Prison Museum Recreates Century-Old Prison Meals During Weekend of Food Tours, June 11 and 12

PHILADELPHIA, June 2 /PRNewswire/ — Eastern State Penitentiary Historic Site, Philadelphia’s massive prison museum, will present a weekend of special tours and food samplings, June 11 and 12. These special tours will trace the history of prison food during Eastern State’s 142 years of use. Also on display will be sample menus, rare archival photographs of the mess halls decorated for Christmas, prison reports, and audio recordings of firsthand accounts of the prison fare.

At 2:00 p.m. on each day, a local restaurant will recreate prison fare from the 1830s and 1950s. Visitors will have the opportunity to sample Indian mush sweetened with molasses, molasses cakes, bean soup and corned beef croquettes with catsup gravy.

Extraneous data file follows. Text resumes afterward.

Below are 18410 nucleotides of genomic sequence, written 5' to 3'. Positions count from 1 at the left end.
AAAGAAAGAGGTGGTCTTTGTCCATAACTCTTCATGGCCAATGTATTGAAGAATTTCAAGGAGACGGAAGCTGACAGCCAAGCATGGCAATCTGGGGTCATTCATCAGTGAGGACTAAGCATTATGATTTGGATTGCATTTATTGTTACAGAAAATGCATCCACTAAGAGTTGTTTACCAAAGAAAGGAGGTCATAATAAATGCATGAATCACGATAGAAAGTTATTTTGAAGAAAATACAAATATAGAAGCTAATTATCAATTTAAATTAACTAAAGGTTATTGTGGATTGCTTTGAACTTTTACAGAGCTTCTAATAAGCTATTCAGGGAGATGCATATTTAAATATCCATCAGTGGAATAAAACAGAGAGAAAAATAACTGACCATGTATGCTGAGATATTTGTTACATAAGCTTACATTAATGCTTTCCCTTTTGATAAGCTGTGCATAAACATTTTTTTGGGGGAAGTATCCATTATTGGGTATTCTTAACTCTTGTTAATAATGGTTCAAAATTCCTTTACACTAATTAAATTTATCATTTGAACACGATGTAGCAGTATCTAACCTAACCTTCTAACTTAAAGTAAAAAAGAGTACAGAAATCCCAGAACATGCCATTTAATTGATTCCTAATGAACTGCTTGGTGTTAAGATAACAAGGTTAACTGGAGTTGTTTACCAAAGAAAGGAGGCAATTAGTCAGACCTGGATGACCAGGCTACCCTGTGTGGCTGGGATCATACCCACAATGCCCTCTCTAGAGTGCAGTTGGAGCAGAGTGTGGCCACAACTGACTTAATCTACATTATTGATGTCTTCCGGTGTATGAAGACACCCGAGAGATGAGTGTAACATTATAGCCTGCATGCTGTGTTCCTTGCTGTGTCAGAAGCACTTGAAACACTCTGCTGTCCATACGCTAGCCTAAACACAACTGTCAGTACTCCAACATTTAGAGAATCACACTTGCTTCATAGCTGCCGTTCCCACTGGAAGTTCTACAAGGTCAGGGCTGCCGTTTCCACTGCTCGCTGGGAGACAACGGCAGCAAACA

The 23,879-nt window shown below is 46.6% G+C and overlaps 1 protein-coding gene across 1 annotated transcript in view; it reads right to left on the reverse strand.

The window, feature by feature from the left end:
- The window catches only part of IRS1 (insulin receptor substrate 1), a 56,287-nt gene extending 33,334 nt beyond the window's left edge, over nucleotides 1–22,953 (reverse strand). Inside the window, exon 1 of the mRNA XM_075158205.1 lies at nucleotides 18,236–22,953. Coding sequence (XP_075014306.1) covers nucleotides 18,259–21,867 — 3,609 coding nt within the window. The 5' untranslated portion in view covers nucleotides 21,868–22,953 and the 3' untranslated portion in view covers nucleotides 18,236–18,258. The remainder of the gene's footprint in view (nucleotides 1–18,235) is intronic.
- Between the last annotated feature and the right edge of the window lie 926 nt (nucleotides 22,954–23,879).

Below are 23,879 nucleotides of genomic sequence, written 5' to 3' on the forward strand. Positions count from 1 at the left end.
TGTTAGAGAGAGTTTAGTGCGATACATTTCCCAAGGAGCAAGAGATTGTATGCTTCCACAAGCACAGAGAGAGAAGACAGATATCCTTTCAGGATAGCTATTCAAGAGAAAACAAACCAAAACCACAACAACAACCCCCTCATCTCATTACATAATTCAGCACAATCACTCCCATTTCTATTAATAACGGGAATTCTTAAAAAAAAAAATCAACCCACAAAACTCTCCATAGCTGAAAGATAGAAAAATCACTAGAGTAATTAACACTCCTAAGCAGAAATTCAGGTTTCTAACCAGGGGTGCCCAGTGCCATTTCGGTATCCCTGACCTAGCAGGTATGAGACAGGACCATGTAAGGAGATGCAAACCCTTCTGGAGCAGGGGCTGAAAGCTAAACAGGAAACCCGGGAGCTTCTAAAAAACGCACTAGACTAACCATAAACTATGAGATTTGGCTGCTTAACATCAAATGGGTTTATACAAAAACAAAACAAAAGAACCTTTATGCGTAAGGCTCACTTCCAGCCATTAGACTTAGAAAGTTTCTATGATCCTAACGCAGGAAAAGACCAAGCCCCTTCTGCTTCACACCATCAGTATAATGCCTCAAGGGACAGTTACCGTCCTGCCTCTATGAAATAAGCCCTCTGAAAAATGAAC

When Eastern State Penitentiary opened in 1829, it was the world’s first true Penitentiary. Inmates were housed in solitary confinement and spent 23 hours a day in an 8.5 x 12 ft. cell. Meals were prepared on the ground floor of the Administration Building. The prison overseers would transport the meals to each cell using food carts – nicknamed “Washington,” “Franklin,” and “Lafayette” – and pass the food to the inmates through a “feeding hole” in the cell wall.

By 1927, Eastern State’s nearly 1,700 inmates were dining in two new group mess halls. For the first time, inmates ate meals outside of their cells.

Eastern State Penitentiary is located at 22nd and Fairmount Avenue, just five blocks from the Philadelphia Museum of Art. Call for hours at (215) 236-3300, or explore the website at http://www.easternstate.org/.

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